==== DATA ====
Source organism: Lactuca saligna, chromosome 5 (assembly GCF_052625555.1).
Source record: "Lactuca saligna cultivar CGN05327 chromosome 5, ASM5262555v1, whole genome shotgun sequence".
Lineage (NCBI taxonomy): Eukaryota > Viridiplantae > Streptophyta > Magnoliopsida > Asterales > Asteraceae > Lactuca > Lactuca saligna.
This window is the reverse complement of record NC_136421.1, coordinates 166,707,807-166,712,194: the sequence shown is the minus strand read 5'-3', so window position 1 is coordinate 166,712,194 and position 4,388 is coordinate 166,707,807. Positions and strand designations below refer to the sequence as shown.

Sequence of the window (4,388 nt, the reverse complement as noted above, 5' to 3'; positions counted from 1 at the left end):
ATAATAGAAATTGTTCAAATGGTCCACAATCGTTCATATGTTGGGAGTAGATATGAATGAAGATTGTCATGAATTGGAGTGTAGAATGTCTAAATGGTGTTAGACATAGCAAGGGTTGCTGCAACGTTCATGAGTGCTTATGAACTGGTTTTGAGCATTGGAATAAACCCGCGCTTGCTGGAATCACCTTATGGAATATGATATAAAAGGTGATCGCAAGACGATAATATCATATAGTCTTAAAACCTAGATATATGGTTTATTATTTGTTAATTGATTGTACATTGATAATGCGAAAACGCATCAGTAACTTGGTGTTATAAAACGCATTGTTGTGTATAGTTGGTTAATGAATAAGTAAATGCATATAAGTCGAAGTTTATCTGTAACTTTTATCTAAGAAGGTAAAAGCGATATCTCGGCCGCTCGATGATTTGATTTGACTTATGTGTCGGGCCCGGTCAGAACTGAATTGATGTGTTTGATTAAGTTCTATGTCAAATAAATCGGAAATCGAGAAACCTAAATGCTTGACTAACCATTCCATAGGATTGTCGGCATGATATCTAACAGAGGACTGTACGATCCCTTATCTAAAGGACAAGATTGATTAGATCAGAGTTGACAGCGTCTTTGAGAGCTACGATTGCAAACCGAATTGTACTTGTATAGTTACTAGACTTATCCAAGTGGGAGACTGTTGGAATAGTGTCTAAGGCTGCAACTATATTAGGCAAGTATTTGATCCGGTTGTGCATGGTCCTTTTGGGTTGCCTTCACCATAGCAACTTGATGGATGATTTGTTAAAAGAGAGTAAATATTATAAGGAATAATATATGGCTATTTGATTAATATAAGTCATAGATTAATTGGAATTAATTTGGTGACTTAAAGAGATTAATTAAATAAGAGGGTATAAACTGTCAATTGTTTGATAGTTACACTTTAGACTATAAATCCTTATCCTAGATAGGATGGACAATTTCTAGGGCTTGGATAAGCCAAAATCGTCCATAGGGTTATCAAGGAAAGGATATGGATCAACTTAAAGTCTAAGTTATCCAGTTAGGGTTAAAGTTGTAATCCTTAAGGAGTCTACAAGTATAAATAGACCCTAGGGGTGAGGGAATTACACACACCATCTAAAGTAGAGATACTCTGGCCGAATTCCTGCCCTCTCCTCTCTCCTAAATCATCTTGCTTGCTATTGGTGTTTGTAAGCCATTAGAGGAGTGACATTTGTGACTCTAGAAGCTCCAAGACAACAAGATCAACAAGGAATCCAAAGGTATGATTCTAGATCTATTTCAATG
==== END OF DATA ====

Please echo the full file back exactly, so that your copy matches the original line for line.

Source organism: Lactuca saligna, chromosome 5 (assembly GCF_052625555.1).
Source record: "Lactuca saligna cultivar CGN05327 chromosome 5, ASM5262555v1, whole genome shotgun sequence".
Lineage (NCBI taxonomy): Eukaryota > Viridiplantae > Streptophyta > Magnoliopsida > Asterales > Asteraceae > Lactuca > Lactuca saligna.
This window is the reverse complement of record NC_136421.1, coordinates 166,707,807-166,712,194: the sequence shown is the minus strand read 5'-3', so window position 1 is coordinate 166,712,194 and position 4,388 is coordinate 166,707,807. Positions and strand designations below refer to the sequence as shown.

Sequence of the window (4,388 nt, the reverse complement as noted above, 5' to 3'; positions counted from 1 at the left end):
ATAATAGAAATTGTTCAAATGGTCCACAATCGTTCATATGTTGGGAGTAGATATGAATGAAGATTGTCATGAATTGGAGTGTAGAATGTCTAAATGGTGTTAGACATAGCAAGGGTTGCTGCAACGTTCATGAGTGCTTATGAACTGGTTTTGAGCATTGGAATAAACCCGCGCTTGCTGGAATCACCTTATGGAATATGATATAAAAGGTGATCGCAAGACGATAATATCATATAGTCTTAAAACCTAGATATATGGTTTATTATTTGTTAATTGATTGTACATTGATAATGCGAAAACGCATCAGTAACTTGGTGTTATAAAACGCATTGTTGTGTATAGTTGGTTAATGAATAAGTAAATGCATATAAGTCGAAGTTTATCTGTAACTTTTATCTAAGAAGGTAAAAGCGATATCTCGGCCGCTCGATGATTTGATTTGACTTATGTGTCGGGCCCGGTCAGAACTGAATTGATGTGTTTGATTAAGTTCTATGTCAAATAAATCGGAAATCGAGAAACCTAAATGCTTGACTAACCATTCCATAGGATTGTCGGCATGATATCTAACAGAGGACTGTACGATCCCTTATCTAAAGGACAAGATTGATTAGATCAGAGTTGACAGCGTCTTTGAGAGCTACGATTGCAAACCGAATTGTACTTGTATAGTTACTAGACTTATCCAAGTGGGAGACTGTTGGAATAGTGTCTAAGGCTGCAACTATATTAGGCAAGTATTTGATCCGGTTGTGCATGGTCCTTTTGGGTTGCCTTCACCATAGCAACTTGATGGATGATTTGTTAAAAGAGAGTAAATATTATAAGGAATAATATATGGCTATTTGATTAATATAAGTCATAGATTAATTGGAATTAATTTGGTGACTTAAAGAGATTAATTAAATAAGAGGGTATAAACTGTCAATTGTTTGATAGTTACACTTTAGACTATAAATCCTTATCCTAGATAGGATGGACAATTTCTAGGGCTTGGATAAGCCAAAATCGTCCATAGGGTTATCAAGGAAAGGATATGGATCAACTTAAAGTCTAAGTTATCCAGTTAGGGTTAAAGTTGTAATCCTTAAGGAGTCTACAAGTATAAATAGACCCTAGGGGTGAGGGAATTACACACACCATCTAAAGTAGAGATACTCTGGCCGAATTCCTGCCCTCTCCTCTCTCCTAAATCATCTTGCTTGCTATTGGTGTTTGTAAGCCATTAGAGGAGTGACATTTGTGACTCTAGAAGCTCCAAGACAACAAGATCAACAAGGAATCCAAAGGTATGATTCTAGATCTATTTCAATG